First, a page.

About Shang Rinpoche

Rinpoche’s spiritual pursuit began at a very young age and has spanned many years, in which he received lineages of all four major Vajrayana Buddhist schools—Nyingma, Kagyu, Sakya, and Gelug—from numerous lineage holders and great yogis of our time in India, Tibet, Nepal and Bhutan. Rinpoche has acquired all the necessary empowerments, transmissions, and teachings to become a fully qualified Vajrayana master. Furthermore, Rinpoche is a recognized tulku (reincarnate lama), authenticated by eminent lineage holders and distinguished masters of our time.
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2014年3月23日 星期日

Reaching a Settlement With Your Mind

A person without core principles or a guiding philosophy can very easily become downtrodden. If this emotional pattern becomes habitual, it could lead to depression and leave them susceptible to inner conflict and struggle. Following that, they can develop the habit of berating and blaming themselves. In the most severe cases, this person crumbles under the weight of self-dejection and derision, a cumbersome life affecting them and all those around them.

There are basically three categories into which we can place the emotions we have throughout the day, each one the result of the environment’s influence on our mind: those that are happy, those that are unhappy, and those that are neutral. For example, sometimes in the morning we wake to rays of warm sunlight and the intermittent song of birds. We feel at peace, like we had a good night’s sleep that wasn’t interrupted by the constant buzz of cellphones and distracting chatter at the office. We feel energized and refreshed, with pleasant images floating through our head as we rush off to work. We feel happy. Then we get to the office and have to sit through endless meetings and listen to complaining customers and deal with employee relations. The whole time, our emotions are being pulled left and right, sometimes falling into a negative cycle that leaves us feeling low, again. Repeated occurrences can ignite our temper, irritability and resentment, creating even more tension amongst our personal relationships. We have seen this all before.

The last type of situation is with things that are not of any exceptional significance to us: the things and people that we deal with on a daily basis like gossip at work or exchanging words with the family, our daily routines, the news and other shows we watch on TV. The fluctuations in our emotional state under these circumstances are so insignificant that we can call them neutral. But if we manage to quiet our minds, a more sensitive person might wonder whether we really have to pass our lives bouncing within the boundaries of happiness and grief. Or if our fate is decided merely by our uncontrollable emotions.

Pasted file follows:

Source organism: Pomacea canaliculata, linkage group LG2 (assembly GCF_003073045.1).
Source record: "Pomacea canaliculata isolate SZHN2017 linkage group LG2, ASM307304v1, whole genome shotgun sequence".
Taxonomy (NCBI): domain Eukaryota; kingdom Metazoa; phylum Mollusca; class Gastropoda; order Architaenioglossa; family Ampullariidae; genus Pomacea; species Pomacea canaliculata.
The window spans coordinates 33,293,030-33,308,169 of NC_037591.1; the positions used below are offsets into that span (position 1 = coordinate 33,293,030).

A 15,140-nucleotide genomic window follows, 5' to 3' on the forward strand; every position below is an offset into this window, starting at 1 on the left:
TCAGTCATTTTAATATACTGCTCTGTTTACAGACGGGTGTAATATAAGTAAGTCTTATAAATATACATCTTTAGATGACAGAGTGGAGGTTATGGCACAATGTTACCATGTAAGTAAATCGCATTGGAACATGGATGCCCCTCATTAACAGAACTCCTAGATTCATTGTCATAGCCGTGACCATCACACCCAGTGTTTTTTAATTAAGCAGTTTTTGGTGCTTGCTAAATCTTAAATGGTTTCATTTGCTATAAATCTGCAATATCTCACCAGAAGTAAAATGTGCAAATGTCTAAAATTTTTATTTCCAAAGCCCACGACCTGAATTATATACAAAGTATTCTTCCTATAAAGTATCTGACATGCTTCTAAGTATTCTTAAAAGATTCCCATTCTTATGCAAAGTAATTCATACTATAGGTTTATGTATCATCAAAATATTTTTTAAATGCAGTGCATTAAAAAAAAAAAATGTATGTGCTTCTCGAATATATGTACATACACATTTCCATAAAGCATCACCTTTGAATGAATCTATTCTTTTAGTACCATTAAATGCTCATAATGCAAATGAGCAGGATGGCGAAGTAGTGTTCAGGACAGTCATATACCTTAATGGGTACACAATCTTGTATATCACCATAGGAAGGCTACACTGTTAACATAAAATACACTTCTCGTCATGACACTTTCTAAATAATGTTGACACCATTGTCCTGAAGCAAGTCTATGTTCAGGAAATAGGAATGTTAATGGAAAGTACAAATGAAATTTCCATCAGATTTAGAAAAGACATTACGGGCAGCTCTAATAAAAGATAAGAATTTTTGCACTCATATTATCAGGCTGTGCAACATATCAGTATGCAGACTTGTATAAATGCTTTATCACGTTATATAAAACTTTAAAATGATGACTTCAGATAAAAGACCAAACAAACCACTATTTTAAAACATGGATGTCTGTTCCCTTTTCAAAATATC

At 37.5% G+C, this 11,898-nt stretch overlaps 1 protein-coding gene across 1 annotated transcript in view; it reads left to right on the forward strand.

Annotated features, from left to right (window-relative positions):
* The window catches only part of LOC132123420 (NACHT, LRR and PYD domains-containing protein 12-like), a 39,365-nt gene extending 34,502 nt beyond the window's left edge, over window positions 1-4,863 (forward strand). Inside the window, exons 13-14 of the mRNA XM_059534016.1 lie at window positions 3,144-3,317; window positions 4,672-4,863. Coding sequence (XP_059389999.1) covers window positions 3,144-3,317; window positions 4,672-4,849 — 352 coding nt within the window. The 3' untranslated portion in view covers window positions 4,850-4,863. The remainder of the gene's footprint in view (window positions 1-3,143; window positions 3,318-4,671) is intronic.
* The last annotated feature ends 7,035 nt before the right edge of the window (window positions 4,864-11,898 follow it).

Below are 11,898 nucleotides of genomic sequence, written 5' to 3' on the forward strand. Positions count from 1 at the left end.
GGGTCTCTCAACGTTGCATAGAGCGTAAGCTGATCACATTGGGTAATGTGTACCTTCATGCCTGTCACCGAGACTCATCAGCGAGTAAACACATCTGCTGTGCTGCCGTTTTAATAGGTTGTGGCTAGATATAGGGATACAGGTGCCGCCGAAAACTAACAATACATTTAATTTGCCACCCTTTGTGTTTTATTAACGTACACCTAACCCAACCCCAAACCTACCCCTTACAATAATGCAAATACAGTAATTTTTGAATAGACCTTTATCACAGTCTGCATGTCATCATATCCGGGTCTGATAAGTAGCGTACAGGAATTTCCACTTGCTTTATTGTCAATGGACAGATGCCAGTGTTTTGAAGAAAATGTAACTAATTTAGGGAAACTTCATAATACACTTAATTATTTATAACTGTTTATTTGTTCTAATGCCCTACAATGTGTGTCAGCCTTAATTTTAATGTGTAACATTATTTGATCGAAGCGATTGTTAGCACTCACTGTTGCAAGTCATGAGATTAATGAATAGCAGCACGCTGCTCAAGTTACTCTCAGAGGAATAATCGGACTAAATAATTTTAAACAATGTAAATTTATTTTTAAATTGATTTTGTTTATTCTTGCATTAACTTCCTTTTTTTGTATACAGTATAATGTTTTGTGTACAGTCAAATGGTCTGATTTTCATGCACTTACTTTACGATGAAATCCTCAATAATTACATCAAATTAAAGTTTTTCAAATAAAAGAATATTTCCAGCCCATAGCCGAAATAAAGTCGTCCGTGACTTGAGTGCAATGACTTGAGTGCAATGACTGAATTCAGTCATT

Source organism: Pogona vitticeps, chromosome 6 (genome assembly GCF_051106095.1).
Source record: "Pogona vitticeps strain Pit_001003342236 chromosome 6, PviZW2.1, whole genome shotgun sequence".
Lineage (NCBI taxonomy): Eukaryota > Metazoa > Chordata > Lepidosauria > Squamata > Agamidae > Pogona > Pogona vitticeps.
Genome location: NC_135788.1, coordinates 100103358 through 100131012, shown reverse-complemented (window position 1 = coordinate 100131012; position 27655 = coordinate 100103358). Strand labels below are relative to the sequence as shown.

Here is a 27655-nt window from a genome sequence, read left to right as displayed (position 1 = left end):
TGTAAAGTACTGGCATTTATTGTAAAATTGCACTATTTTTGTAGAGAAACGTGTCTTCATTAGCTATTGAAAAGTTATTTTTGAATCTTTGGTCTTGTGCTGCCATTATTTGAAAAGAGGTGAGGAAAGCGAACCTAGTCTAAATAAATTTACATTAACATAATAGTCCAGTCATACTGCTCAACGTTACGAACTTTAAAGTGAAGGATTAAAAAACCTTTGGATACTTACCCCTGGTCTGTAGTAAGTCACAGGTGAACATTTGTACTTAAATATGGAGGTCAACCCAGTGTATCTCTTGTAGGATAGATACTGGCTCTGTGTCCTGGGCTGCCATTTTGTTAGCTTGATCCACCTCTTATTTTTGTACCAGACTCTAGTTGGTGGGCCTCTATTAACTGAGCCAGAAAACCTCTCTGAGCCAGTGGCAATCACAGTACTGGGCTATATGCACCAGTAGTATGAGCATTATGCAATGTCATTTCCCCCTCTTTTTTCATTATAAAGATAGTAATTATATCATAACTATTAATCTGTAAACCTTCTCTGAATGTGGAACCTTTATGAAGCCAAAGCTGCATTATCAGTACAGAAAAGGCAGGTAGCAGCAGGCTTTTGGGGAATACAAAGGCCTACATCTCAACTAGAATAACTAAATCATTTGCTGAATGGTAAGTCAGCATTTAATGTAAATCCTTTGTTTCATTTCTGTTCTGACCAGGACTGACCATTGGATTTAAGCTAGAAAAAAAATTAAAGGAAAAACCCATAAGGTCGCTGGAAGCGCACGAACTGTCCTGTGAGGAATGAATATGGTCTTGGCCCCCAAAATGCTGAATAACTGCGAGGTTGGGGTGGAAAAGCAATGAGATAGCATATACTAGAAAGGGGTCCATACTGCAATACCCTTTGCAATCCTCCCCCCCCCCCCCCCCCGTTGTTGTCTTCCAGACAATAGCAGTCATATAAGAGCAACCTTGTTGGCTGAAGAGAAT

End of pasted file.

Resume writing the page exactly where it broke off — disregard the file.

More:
Our mind is comprised of various emotions and desires. Any interaction with external conditions like the air, people, circumstances, affairs, forms and colours, etc., will trigger an emotional response, whether that be the experience of happiness or suffering. It is natural for for us to get emotional and become unhappy and displeased. The point is in how we coexist with our emotions, our negative thoughts and all of the things that we feel are unpleasant. This is really where we should focus our attention. When negative things happen in our life, we will instinctively start a dialogue with ourselves. What is key at this moment is to try with all speed to bring a positive force into the mind, which would be to find your mind or to, at the very moment these negative afflictions are about to arise, transform them with positive thoughts. To first settle your body and mind, you may resort to Precious Vase Breathing or the Nine Winds practice that can purify the body and the mind after which you can regulate the breath and start to examine yourself. During this examination process, you can use these questions as a guide: what are the origins of my emotions? Why have they gotten stuck in my mind? What have they really added to my mind? What role do they play? What kind of influence do they exert? You must very clearly see everything going on, watching with a compassionate, calm and warm attitude, quietly abiding in that moment. If you can do this, you will find that you have already gained 50% control over your emotions and are moving in a positive direction. The most frightening thing is when you completely ignore these emotions, like an irascible child who could care less about what you have say. The negative force resulting from this would be inevitable.

When negative emotions come looking for you again, try to practice putting yourself into a state of emptiness. In this state, you are aware of everything happening around you, but there is a part of you that is clearly and soberly watching it all without any kind of reaction. This non-responsiveness is a state of śamatha, or tranquillity. The mind here will neither advance nor retreat; it is extremely clear, beyond all mundane thought and attachment. If you take a step further and can maintain this state, you will enter into vipassanā, or absorption. If you can manage to practice this regularly, training your mind against the circumstances of your everyday life, you will gradually realize that the quality of your life has become quite enjoyable. You will be much more productive at work, your interpersonal relationships will improve, and the condition of your body and mind will reach a new pinnacle. Why are you able to do this? Because you have already reached a settlement with the negative forces in your mind.

This is from Shang Longrik Gyatso Rinpoche